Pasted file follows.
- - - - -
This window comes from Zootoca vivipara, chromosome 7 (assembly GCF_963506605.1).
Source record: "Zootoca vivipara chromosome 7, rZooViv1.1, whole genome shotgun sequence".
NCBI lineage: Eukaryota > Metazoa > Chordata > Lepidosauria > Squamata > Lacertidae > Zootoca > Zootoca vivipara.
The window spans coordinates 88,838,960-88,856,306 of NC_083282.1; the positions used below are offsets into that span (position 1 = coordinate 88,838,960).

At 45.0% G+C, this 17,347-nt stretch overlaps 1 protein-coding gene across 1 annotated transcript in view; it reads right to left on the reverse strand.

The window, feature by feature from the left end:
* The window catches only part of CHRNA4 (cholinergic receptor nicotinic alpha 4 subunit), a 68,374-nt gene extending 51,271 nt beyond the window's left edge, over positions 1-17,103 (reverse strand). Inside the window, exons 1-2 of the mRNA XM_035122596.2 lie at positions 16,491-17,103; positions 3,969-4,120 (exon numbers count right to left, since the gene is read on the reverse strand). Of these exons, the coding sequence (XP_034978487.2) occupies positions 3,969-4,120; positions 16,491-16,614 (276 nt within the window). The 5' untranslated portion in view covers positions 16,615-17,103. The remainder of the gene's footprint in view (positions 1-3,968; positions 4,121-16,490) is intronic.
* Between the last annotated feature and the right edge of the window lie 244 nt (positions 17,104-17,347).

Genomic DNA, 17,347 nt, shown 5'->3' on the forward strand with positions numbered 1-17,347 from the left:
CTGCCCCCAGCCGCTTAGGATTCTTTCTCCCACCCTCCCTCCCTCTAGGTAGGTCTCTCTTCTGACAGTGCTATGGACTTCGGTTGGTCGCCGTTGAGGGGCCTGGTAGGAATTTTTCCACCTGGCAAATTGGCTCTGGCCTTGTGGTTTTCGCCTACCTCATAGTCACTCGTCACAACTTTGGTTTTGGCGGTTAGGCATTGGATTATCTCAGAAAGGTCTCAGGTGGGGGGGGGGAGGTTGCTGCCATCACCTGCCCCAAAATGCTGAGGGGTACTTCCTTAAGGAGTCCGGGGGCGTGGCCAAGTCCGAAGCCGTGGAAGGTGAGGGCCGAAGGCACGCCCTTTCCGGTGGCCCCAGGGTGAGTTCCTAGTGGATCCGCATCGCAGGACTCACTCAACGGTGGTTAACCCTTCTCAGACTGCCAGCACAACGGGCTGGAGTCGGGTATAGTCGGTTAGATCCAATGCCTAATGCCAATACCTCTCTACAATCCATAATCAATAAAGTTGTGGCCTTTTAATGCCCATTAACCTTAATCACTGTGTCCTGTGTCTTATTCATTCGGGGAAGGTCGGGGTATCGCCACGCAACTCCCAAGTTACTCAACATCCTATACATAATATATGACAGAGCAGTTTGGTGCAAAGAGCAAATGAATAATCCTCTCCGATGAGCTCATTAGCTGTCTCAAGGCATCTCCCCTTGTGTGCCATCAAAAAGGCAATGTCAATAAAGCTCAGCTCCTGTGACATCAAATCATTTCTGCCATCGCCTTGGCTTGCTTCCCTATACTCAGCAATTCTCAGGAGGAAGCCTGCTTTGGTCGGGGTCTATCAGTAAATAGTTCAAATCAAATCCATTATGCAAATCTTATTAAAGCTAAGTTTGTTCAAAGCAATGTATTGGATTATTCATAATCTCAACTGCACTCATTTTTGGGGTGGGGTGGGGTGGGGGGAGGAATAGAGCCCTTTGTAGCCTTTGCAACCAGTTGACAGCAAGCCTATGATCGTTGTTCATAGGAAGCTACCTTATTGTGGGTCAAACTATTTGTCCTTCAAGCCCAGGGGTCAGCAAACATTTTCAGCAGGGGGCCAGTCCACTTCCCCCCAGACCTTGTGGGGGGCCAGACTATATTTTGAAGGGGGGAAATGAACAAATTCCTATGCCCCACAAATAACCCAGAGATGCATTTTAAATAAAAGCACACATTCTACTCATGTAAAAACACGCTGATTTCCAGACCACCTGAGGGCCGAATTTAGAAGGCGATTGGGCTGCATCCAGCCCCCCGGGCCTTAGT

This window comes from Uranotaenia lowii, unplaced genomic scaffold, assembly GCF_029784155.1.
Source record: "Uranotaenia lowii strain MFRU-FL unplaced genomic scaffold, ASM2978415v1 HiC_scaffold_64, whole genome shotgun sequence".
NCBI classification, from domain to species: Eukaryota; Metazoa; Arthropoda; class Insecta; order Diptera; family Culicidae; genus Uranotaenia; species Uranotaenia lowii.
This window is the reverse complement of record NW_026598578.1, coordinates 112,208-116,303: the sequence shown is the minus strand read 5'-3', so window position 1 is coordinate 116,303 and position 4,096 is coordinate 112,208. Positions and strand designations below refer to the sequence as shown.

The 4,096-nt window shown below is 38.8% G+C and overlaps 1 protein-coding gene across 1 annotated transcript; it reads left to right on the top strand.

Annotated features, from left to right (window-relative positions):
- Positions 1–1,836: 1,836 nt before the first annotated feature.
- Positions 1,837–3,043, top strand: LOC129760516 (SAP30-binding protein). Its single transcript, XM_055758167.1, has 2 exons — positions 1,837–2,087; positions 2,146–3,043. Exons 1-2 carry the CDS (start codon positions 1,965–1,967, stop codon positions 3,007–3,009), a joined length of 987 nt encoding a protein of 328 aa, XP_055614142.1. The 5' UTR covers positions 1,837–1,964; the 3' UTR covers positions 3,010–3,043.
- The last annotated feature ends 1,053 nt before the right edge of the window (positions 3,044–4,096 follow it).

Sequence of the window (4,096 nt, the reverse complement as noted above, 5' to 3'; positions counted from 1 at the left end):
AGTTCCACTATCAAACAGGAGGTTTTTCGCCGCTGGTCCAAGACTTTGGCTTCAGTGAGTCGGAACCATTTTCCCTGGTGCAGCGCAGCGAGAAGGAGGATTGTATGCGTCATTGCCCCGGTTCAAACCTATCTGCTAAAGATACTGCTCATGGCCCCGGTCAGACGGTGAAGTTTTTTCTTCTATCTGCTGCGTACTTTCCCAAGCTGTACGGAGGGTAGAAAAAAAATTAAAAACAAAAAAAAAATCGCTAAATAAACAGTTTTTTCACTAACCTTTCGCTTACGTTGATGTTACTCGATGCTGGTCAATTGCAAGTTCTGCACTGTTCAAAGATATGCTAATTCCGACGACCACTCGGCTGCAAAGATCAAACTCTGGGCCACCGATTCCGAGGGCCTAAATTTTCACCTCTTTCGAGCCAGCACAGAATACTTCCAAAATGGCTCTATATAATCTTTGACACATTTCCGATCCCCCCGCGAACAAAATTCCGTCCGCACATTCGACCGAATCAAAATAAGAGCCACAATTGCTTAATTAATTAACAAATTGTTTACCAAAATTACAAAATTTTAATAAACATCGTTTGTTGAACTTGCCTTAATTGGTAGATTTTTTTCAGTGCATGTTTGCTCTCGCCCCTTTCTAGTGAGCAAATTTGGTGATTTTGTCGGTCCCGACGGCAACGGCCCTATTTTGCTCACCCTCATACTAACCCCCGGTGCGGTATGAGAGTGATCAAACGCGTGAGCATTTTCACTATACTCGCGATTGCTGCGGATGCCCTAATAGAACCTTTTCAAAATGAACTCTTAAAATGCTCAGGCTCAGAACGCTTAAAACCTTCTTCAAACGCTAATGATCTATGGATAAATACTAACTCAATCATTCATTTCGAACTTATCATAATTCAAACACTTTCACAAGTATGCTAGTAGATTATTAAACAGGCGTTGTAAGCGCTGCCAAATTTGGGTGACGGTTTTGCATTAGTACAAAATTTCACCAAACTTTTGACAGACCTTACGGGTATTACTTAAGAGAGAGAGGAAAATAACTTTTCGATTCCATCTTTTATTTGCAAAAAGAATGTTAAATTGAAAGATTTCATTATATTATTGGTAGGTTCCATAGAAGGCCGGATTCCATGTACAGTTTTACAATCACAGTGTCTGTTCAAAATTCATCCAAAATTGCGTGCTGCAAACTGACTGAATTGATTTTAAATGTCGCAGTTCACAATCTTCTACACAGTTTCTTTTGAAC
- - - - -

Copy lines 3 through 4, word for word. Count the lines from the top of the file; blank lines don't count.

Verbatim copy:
NCBI lineage: Eukaryota > Metazoa > Chordata > Lepidosauria > Squamata > Lacertidae > Zootoca > Zootoca vivipara.
The window spans coordinates 88,838,960-88,856,306 of NC_083282.1; the positions used below are offsets into that span (position 1 = coordinate 88,838,960).